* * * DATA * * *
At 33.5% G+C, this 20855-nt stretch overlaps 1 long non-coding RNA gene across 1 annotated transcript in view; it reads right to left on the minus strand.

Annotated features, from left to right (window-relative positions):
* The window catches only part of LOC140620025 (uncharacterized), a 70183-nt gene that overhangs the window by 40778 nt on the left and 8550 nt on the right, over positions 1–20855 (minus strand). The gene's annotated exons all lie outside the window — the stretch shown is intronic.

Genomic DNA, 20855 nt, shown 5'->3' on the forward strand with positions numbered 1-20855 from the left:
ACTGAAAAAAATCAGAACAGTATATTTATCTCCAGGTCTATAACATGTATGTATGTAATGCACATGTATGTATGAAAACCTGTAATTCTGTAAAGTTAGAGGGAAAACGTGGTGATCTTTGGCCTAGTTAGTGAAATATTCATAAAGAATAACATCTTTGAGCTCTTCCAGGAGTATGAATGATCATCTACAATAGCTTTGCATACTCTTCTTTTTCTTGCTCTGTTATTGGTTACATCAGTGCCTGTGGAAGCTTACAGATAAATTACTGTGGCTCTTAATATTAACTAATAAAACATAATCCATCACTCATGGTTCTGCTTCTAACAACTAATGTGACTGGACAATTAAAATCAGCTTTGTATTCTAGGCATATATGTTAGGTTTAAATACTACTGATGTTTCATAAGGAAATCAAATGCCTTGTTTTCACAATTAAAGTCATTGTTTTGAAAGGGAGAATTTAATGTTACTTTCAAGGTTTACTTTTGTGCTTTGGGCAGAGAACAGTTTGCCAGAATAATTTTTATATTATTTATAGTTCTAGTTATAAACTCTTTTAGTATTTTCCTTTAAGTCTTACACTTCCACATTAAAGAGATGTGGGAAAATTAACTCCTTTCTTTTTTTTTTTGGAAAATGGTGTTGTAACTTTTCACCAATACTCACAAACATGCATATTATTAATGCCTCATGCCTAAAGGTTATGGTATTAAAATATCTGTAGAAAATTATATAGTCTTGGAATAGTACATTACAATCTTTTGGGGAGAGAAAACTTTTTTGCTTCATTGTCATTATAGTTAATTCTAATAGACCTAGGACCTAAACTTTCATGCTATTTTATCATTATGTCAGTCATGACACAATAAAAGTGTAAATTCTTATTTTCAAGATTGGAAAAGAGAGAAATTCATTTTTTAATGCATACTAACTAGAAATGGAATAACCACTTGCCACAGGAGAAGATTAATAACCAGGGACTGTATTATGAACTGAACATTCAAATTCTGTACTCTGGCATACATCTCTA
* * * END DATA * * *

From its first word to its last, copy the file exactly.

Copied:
At 33.5% G+C, this 20855-nt stretch overlaps 1 long non-coding RNA gene across 1 annotated transcript in view; it reads right to left on the minus strand.

Annotated features, from left to right (window-relative positions):
* The window catches only part of LOC140620025 (uncharacterized), a 70183-nt gene that overhangs the window by 40778 nt on the left and 8550 nt on the right, over positions 1–20855 (minus strand). The gene's annotated exons all lie outside the window — the stretch shown is intronic.

Genomic DNA, 20855 nt, shown 5'->3' on the forward strand with positions numbered 1-20855 from the left:
ACTGAAAAAAATCAGAACAGTATATTTATCTCCAGGTCTATAACATGTATGTATGTAATGCACATGTATGTATGAAAACCTGTAATTCTGTAAAGTTAGAGGGAAAACGTGGTGATCTTTGGCCTAGTTAGTGAAATATTCATAAAGAATAACATCTTTGAGCTCTTCCAGGAGTATGAATGATCATCTACAATAGCTTTGCATACTCTTCTTTTTCTTGCTCTGTTATTGGTTACATCAGTGCCTGTGGAAGCTTACAGATAAATTACTGTGGCTCTTAATATTAACTAATAAAACATAATCCATCACTCATGGTTCTGCTTCTAACAACTAATGTGACTGGACAATTAAAATCAGCTTTGTATTCTAGGCATATATGTTAGGTTTAAATACTACTGATGTTTCATAAGGAAATCAAATGCCTTGTTTTCACAATTAAAGTCATTGTTTTGAAAGGGAGAATTTAATGTTACTTTCAAGGTTTACTTTTGTGCTTTGGGCAGAGAACAGTTTGCCAGAATAATTTTTATATTATTTATAGTTCTAGTTATAAACTCTTTTAGTATTTTCCTTTAAGTCTTACACTTCCACATTAAAGAGATGTGGGAAAATTAACTCCTTTCTTTTTTTTTTTGGAAAATGGTGTTGTAACTTTTCACCAATACTCACAAACATGCATATTATTAATGCCTCATGCCTAAAGGTTATGGTATTAAAATATCTGTAGAAAATTATATAGTCTTGGAATAGTACATTACAATCTTTTGGGGAGAGAAAACTTTTTTGCTTCATTGTCATTATAGTTAATTCTAATAGACCTAGGACCTAAACTTTCATGCTATTTTATCATTATGTCAGTCATGACACAATAAAAGTGTAAATTCTTATTTTCAAGATTGGAAAAGAGAGAAATTCATTTTTTAATGCATACTAACTAGAAATGGAATAACCACTTGCCACAGGAGAAGATTAATAACCAGGGACTGTATTATGAACTGAACATTCAAATTCTGTACTCTGGCATACATCTCTA